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Russia, China and The New York Times

Toby Westerman

A New York Times article entitled "Russia's Military Chief Downplays Concerns Over War Games with China" (March 18, 2005), seriously underestimates the significance - and dangers - of the upcoming joint Moscow-Beijing maneuvers.

The news report quotes and builds upon the statements of an international relations expert at Beijing's People's University, Shi Yinhong, who at one point in the article declared that the "outward image of growing closeness [between Russia and China] should not be overstated."

"There are people... who want to depict this as part of a new strategic partnership," Shi declared. "But I think, on the contrary, the relationship is much more complicated than this outward image of strategic cooperation," Shi asserted to The New York Times.

The Times accepted Shi's analysis, and built upon it with examples of what the "newspaper of record" sees as difficulties in relations between Moscow and Beijing.

Boris Yeltin embraces Chinese president Jiang Zemin in Beijing

Boris Yeltsin and Jiang Zemin meeting in Beijing. The Russia-China alliance has continued non-stop since the latter became communist - Internet photo
Contrary to the tone of The New York Times article and the statements of Shi, the Moscow-Beijing alliance is not a mere "image," nor can its significance be "overstated."

The "strategic alliance" between Russia and China - not an image - was first declared in April 1996 by then-Russian president Boris Yeltsin. One year later, in April 1997, Yeltsin and his counterpart, Chinese president Jiang Zemin, issued a joint declaration of a "New World Order" meant to displace perceived global U.S. hegemony, according to The Voice of Russia World Service.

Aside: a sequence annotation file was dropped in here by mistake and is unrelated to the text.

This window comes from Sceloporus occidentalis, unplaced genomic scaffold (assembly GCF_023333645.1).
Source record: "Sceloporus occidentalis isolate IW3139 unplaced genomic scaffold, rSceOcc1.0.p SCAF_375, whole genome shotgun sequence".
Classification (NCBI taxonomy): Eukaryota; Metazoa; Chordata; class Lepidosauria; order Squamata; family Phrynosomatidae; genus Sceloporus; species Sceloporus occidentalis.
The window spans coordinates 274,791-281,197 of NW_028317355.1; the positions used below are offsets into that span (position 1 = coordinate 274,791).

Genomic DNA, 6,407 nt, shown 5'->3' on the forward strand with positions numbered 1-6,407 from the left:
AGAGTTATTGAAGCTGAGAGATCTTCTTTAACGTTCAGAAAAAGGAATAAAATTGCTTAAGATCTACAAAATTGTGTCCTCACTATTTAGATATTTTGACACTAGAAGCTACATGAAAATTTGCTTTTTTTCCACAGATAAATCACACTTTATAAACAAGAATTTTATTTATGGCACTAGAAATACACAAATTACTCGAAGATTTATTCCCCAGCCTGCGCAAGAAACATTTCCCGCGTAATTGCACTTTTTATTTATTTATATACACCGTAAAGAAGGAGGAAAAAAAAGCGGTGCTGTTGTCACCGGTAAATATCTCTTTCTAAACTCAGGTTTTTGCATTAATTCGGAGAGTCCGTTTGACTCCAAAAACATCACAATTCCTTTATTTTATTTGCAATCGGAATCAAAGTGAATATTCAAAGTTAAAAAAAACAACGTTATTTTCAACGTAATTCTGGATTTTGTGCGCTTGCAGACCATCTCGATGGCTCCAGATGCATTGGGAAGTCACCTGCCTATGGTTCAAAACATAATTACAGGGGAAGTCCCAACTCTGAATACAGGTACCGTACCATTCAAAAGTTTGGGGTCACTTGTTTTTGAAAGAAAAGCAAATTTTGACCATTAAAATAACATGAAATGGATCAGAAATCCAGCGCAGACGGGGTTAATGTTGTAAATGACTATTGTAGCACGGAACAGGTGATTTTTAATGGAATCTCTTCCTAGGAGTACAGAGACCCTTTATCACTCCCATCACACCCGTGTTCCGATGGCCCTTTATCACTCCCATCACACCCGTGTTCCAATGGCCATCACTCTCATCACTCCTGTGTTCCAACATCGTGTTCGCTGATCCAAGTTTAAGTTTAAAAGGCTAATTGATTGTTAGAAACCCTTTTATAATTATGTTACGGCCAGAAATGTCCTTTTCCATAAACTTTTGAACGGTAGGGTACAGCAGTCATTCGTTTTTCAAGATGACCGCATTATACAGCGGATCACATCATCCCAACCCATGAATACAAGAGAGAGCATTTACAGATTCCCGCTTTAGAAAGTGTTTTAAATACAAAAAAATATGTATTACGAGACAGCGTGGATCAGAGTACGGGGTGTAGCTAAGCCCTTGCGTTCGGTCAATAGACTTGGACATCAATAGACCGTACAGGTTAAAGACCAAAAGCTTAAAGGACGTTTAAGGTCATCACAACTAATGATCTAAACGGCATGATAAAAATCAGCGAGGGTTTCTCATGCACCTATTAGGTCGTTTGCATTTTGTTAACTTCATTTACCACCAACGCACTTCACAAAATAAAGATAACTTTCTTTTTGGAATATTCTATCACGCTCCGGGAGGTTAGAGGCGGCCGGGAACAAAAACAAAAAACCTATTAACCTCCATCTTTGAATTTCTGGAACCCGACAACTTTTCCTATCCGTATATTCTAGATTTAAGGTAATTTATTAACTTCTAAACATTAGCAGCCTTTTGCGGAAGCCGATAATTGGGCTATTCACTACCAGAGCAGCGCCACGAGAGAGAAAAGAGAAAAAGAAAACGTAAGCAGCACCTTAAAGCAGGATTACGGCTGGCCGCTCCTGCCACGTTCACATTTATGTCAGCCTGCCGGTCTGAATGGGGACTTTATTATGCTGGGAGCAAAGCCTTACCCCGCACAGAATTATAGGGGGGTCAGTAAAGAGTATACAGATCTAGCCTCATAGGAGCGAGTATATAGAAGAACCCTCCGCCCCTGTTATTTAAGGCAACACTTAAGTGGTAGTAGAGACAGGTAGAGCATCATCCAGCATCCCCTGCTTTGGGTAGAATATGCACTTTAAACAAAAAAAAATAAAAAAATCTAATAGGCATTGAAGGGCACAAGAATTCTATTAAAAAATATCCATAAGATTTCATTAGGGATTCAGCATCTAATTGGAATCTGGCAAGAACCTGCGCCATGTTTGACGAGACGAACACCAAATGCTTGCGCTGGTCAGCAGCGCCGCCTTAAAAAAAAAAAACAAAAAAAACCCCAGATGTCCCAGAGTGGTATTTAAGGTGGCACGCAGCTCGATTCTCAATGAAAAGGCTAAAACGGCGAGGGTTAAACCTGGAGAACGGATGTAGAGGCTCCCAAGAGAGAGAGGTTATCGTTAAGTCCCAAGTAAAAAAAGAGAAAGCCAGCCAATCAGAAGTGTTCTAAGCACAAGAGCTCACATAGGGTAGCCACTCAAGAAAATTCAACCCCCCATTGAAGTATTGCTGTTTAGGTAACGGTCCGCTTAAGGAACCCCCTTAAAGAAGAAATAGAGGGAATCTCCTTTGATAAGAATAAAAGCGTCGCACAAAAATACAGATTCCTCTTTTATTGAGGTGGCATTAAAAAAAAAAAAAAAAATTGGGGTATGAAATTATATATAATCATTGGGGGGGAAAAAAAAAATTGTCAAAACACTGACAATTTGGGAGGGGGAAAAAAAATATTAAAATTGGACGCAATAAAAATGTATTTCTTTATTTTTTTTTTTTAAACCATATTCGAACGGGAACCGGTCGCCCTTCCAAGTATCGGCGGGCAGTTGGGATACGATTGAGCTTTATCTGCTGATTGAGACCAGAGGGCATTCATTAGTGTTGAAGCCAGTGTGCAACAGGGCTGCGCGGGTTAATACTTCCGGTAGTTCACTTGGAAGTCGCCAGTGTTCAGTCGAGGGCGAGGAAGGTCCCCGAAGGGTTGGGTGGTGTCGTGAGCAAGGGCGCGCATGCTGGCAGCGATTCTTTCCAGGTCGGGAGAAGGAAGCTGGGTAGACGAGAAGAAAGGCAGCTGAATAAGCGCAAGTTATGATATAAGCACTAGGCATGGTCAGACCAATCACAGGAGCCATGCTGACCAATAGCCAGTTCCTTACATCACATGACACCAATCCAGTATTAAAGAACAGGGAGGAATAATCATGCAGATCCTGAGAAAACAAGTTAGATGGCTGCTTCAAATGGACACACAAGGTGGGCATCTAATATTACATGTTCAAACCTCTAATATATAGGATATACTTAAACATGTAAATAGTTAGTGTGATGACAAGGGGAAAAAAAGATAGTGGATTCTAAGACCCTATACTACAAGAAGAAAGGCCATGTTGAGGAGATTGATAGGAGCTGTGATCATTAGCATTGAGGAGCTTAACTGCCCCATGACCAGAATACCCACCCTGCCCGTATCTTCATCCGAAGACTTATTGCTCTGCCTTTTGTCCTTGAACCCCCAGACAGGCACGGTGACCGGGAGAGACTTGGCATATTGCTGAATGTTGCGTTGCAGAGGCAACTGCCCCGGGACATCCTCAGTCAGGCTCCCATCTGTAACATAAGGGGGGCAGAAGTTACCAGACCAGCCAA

The Moscow-Beijing "strategic" relationship has been reaffirmed every year since 1996.

In April 20, 2004, Russian defense minister Sergei Ivanov both confirmed China as Russia's "strategic partner," and stated that Beijing is one of Moscow's most important partners in military technological cooperation, The Voice of Russia reported.

China has consistently responded warmly to Russian offers of cooperation and friendship. During his May 2004 visit to Moscow, Wu Bangguo, known as China's "top legislator," declared in his meeting with Putin that China and Russia "have consistently supported each other on questions of national security and territorial integrity." In his response to Wu, Putin stressed that Russia will continue to "broaden foreign policy coordination" with China, The Voice of Russia stated.

Since the collapse of the Soviet Union, the "new" Russia has been Communist China's largest and most dependable source of sophisticated weapons, training, and technological information. Missiles, submarines, the latest jet fighters have been provided to China from Russia.

There is no "image" of close cooperation, there is no overstatement. The "new" Russia and Communist China are uniting into a political and military axis. Both Moscow and Beijing actively support communist governments around the world, from North Korea to Cuba and Venezuela, and seek to put an end to U.S. international influence.

The upcoming Russian-Chinese war games represent the development of the military arm of the New World Order first proposed in 1997.

The New York Times must have known of the high degree of Russian-Chinese cooperation, and should have challenged Shi's statements.

The "newspaper of record," however, did not question Shi's assertions. The Times issued a news article with deficient, misleading analysis as part of its news piece. The public deserves better. To do less is irresponsible.

News Analysis [Westerman's newsletter] should be left to those with pertinent, compelling information - and the willingness to use it.

Posted March 23, 2005


Toby Westerman publishes
International News Analysis - Today
An investigative and uncompromising weekly analysis of the world situation

Contact T. Westerman at
www.inatoday.com
or P.O. BOX 5182, Rockford, ILL, 61125-0182


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